Artistic License: Bridget Flinn - The Gloss Magazine

Artistic License: Bridget Flinn

Cranes, chimney stacks and construction sites – Bridget Flinn’s third solo show with Solomon Fine Art focuses on the cityscape within 5km of her studio in Sandymount, Dublin. These semi-abstract, urban paintings vary in scale and give a sense of depth, perspective and tranquility …

The new exhibition is a departure from your botanical work; each piece appears spontaneous yet balances colour and composition. Was this deliberate?

I like a change of subject matter every now and again. My first show with the Solomon Gallery was all flower based, my second was inspired by landscape and forestry. This one is inspired by the cityscape within 5km of my house and studio in Sandymount. It’s very interesting being restricted in one’s movements. It makes you look closer at your surroundings. I’m very lucky to live where I do because I’ve got the beach and the Liffey, the canal and the centre of Dublin on my doorstep. So not a bad place to be locked down! I’m also drawn to subjects with structure, cranes, construction sites, modern buildings. I like the juxtaposition of old and new, they often enhance each other. There is also a lot of colour in the modern buildings, including different coloured glass which I enjoy painting.

Did you paint the buildings from photographs?

There can be quite a lot of artistic licence used to create a pleasing composition. Sometimes, I make small sketches and I take photos. The photos are reference material, I use them to make a picture, not copy them. I take the photos to my studio and work up a painting. Sometimes the painting can emerge quite quickly, other times there is a lot of scraping back and over painting. Then I put them on the wall in the kitchen and live with them for a while to make sure I’m happy with them.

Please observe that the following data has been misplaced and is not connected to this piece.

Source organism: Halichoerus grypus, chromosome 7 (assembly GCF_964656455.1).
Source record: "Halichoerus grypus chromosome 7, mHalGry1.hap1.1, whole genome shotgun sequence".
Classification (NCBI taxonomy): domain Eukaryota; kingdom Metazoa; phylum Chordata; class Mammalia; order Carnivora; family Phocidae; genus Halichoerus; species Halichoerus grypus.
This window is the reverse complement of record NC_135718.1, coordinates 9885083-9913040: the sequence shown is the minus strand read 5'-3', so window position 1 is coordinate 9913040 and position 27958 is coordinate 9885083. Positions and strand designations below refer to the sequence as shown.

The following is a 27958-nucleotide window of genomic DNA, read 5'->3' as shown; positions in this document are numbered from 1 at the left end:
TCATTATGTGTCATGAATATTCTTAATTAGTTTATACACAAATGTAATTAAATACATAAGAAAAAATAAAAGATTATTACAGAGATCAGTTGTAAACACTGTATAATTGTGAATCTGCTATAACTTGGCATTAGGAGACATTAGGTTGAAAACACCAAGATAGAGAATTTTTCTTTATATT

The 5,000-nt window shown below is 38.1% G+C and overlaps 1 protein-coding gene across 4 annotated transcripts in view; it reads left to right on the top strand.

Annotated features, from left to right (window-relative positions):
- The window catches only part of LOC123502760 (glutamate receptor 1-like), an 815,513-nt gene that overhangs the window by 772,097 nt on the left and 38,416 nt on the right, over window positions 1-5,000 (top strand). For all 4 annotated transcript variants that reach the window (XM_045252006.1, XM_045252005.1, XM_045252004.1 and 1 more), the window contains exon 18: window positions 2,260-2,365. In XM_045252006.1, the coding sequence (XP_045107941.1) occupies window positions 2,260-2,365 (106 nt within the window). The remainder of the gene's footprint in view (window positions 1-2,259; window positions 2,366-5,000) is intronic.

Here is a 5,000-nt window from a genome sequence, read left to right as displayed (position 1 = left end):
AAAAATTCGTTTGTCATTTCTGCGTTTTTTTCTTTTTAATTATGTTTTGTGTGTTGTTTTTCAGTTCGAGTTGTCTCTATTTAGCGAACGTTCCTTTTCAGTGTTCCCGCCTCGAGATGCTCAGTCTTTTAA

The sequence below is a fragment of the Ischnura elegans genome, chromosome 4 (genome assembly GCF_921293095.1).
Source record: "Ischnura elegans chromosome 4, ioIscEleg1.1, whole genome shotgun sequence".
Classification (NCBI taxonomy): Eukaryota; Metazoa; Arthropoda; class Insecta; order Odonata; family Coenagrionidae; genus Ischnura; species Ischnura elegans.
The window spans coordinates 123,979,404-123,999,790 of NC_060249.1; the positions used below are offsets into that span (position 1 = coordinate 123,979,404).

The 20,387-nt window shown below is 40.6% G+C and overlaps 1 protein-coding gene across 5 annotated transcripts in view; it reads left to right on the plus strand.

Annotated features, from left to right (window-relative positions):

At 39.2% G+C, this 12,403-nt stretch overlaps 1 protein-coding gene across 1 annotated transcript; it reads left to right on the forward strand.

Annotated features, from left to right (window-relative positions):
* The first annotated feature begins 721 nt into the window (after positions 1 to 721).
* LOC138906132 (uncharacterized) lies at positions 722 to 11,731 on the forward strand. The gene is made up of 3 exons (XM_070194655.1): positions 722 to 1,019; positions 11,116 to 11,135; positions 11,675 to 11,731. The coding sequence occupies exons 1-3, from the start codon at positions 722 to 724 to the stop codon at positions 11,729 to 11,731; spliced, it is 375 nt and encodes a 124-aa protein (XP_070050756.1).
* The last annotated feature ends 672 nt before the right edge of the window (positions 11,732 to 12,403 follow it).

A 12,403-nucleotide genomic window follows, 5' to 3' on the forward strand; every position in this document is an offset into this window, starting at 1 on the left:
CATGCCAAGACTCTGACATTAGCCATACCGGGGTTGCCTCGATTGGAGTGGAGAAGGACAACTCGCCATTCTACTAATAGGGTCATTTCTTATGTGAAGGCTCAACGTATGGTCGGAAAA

The artworks reflect a city in repose … Do you have any favourite buildings in Dublin, and if so, which?

The work was all done during the various lockdowns so maybe that’s why they have a feeling of tranquility. The centre of Dublin was mostly deserted, there are no people in the paintings. I like the kind of tranquility they convey, like “Hidden Café”. Some were painted during the winter, on a sunny day, like “Hawkins Street”. I loved the contrast of the very dark shadows and the very bright sunlight on the yellow stone.

I love a lot of the old buildings in Dublin – the cathedrals, Trinity College, as well as the old houses along the Liffey, but I also like some of the modern ones and I like the mix of both, it adds to the interest. My painting “Pink Glass” is a good example, with the traditional old Bolands Mill juxtaposed with the modern glass structure behind.

Where and how do you work?

I’m lucky to have a studio in my back garden. I have also been on a couple of artist’s residencies, to Cill Rialaig in Co Kerry and Ballinglen in Co Mayo. It’s good to get away and have a change of scene, and totally immerse yourself in the work with no distractions.

Need to Know: “All Around Me: New Paintings by Bridget Flinn” is at Solomon Fine Art, Balfe Street, Dublin 2 until July 17;


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